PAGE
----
Christian based charities instead of a federal welfare program….not quite the way to go

The other day I posted, on my Facebook page, a picture with the words: If our government is based on Christian values why then would we not want it to help the poor feed the hungry or heal the sick?

A “friend”, the same friend whose negativity forced me to stop sharing a lot of my ideas, the one whom I was mostly was talking about here and here, the one who leads the charge on trying to make me feel ashamed of myself on a regular basis, responded that churches should do it instead of the government.


Let’s forget for a second that it takes roughly $7 million, per US church, to do the same thing that programs like Food Stamps, TANF, and medicaid/medicare already do. And the fact that this means every church, even the tiny little dilapidated ones in very poor rural communities. And the fact that this only includes Christian churches. And the fact that leaving this to religious organization is just asinine because most of the people who work with them are volunteers who work for free and have regular day jobs as well. And the fact that these volunteers are simply too small in number to make sure every mouth in the US has some kind of food in it. There are still, even taking all of that out, a LOT of other hassles in the way…and most of them are based on the pick-and-choose values of “good Christians”.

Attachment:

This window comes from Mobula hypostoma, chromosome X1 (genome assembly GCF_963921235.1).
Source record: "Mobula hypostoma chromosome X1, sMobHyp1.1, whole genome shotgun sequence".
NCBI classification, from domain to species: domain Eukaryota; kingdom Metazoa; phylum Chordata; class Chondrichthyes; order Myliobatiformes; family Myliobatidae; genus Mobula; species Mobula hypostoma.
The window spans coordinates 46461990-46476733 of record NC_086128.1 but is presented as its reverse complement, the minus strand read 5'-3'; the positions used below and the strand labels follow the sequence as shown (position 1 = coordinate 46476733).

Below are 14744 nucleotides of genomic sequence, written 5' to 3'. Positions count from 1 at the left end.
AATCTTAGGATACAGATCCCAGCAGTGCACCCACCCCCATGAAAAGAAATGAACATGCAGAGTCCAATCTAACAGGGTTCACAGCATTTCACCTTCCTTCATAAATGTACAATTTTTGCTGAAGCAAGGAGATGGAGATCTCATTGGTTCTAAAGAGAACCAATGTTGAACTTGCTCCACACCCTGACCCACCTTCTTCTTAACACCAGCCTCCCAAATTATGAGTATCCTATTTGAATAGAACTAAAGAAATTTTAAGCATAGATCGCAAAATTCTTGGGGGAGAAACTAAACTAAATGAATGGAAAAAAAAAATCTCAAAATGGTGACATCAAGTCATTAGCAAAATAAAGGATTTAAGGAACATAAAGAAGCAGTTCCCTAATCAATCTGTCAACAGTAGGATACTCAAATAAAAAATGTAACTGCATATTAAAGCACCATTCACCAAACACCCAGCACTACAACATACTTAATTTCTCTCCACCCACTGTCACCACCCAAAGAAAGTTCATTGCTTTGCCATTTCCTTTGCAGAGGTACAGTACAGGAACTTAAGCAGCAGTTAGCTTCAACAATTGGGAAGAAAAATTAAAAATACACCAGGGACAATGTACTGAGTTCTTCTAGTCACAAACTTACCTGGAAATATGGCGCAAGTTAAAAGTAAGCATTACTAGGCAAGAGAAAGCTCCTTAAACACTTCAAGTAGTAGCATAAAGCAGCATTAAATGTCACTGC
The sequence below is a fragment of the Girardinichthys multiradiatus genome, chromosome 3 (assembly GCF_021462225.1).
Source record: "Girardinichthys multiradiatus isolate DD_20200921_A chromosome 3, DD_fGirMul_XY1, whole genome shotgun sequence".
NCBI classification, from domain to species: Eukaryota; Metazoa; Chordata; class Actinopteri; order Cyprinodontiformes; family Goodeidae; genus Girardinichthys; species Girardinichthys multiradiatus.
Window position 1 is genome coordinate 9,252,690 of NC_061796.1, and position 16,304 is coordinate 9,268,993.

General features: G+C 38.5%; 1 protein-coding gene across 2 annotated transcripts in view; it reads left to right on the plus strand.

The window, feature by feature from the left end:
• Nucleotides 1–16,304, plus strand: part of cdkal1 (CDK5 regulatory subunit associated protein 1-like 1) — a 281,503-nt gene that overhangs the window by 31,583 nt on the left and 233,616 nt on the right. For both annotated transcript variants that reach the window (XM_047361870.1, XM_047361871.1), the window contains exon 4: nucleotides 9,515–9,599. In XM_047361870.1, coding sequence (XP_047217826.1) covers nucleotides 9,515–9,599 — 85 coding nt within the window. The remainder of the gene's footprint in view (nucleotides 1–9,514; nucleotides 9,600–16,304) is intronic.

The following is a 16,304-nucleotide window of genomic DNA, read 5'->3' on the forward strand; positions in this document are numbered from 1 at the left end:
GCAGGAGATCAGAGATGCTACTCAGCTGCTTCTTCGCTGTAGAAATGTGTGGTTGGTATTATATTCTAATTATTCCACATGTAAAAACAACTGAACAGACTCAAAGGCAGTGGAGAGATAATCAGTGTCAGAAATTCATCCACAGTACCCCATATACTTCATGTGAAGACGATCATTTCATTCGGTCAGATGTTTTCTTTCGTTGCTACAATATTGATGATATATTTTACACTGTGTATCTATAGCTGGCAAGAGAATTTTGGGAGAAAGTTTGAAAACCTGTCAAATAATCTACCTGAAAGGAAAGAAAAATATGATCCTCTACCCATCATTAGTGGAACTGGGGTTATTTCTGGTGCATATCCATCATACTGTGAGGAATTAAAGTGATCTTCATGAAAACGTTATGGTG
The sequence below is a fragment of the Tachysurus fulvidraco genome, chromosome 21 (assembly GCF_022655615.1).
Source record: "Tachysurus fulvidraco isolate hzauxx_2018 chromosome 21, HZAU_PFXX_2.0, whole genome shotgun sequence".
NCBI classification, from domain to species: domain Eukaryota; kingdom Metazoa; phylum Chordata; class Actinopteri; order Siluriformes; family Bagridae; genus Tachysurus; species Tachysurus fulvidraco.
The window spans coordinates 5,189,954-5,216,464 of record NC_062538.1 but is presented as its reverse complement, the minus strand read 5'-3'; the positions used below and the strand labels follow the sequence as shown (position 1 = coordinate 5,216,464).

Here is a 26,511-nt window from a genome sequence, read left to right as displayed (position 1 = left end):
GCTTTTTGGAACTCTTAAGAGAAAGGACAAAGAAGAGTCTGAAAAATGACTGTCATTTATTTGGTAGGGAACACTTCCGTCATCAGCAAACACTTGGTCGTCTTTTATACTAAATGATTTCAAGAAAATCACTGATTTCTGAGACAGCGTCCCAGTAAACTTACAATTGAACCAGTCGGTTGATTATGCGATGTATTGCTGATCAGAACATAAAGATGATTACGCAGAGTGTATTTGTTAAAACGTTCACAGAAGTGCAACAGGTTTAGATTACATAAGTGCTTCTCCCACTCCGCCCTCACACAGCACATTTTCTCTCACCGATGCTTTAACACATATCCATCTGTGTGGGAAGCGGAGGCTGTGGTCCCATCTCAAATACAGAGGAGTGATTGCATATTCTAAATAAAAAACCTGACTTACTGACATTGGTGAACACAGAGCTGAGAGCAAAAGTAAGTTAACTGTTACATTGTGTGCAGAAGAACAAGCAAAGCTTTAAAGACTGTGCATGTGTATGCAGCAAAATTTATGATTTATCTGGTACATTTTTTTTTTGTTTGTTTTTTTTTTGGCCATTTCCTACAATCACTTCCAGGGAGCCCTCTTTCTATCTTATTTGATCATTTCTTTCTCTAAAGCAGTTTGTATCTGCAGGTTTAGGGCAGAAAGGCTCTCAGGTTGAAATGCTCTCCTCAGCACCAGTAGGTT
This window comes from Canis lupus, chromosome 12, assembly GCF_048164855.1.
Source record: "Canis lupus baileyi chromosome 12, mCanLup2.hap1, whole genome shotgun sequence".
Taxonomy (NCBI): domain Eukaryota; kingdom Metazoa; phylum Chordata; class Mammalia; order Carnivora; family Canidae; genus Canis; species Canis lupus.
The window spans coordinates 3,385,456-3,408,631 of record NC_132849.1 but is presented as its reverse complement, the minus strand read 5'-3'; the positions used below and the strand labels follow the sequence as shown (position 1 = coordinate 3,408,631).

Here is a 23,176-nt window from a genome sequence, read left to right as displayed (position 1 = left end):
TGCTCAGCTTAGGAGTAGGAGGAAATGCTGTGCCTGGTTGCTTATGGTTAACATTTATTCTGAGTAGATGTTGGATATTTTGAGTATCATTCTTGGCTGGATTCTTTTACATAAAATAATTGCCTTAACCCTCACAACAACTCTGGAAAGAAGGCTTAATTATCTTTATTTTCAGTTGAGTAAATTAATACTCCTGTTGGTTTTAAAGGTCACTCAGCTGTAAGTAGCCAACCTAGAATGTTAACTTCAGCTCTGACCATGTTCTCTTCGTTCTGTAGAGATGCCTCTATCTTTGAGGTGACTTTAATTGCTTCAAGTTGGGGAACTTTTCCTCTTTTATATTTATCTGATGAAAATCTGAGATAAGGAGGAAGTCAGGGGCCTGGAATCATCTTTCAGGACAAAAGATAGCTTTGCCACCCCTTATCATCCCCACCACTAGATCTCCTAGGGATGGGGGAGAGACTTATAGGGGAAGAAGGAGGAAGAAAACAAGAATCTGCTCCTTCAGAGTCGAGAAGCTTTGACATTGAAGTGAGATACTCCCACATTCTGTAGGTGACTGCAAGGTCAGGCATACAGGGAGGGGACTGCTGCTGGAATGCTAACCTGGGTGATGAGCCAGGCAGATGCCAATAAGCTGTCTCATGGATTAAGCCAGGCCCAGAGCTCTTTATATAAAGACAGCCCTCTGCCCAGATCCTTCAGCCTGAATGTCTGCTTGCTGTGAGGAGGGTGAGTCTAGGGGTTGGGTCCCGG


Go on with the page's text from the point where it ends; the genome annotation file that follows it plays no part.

Faith based food systems only give food, help, or succor if you pledge your soul to them

If you have never had to use a faith based food bank, soup kitchen, or gone begging to a church for a few dollars towards your rent, let me give you a description.

Christian organizations will refuse you food, help, and hospitality unless you promise them your immortal soul. This is so common that South Park even wrapped an entire episode around it in season one, episode eight, Starvin’ Marvin

Essentially, you are held hostage, for a meal that costs your soul, and forced to hear the word of God. One place in Colorado would play a really dirty trick and not even let you eat until you agreed to be “saved” by giving your soul to Christ. You couldn’t avoid it by saying you were already saved either, you had to promise your soul to their God every time you ate or they wouldn’t feed you.


Because some time back someone decided that you can get a lot more souls for God if you lure in the weak, ill, downtrodden, and desperate, with food, you can then ransom that food in exchange for more followers and look even more benevolent.

For those who do not believe in an immortal soul, or don’t view the idea of dedicating your eternal life force to something you don’t believe in as a big deal, this doesn’t seem like a problem.

But for me, and others like me, it is a HUGE problem. For me, they are asking that I simply give up on a journey that has taken me years to even start on. They are asking that I give them something more precious than anything else I have to give. They are literally asking for my soul in exchange for a few scoops of beans and rice…but my refusal makes me the bad person in their view.

Of course, there’s also…

Giving to the poor is illegal nearly everywhere

Did you know that it’s nearly impossible for anyone to offer food to anyone else without risking arrest or going through thousands of outrageous regulations specifically designed to keep you from giving?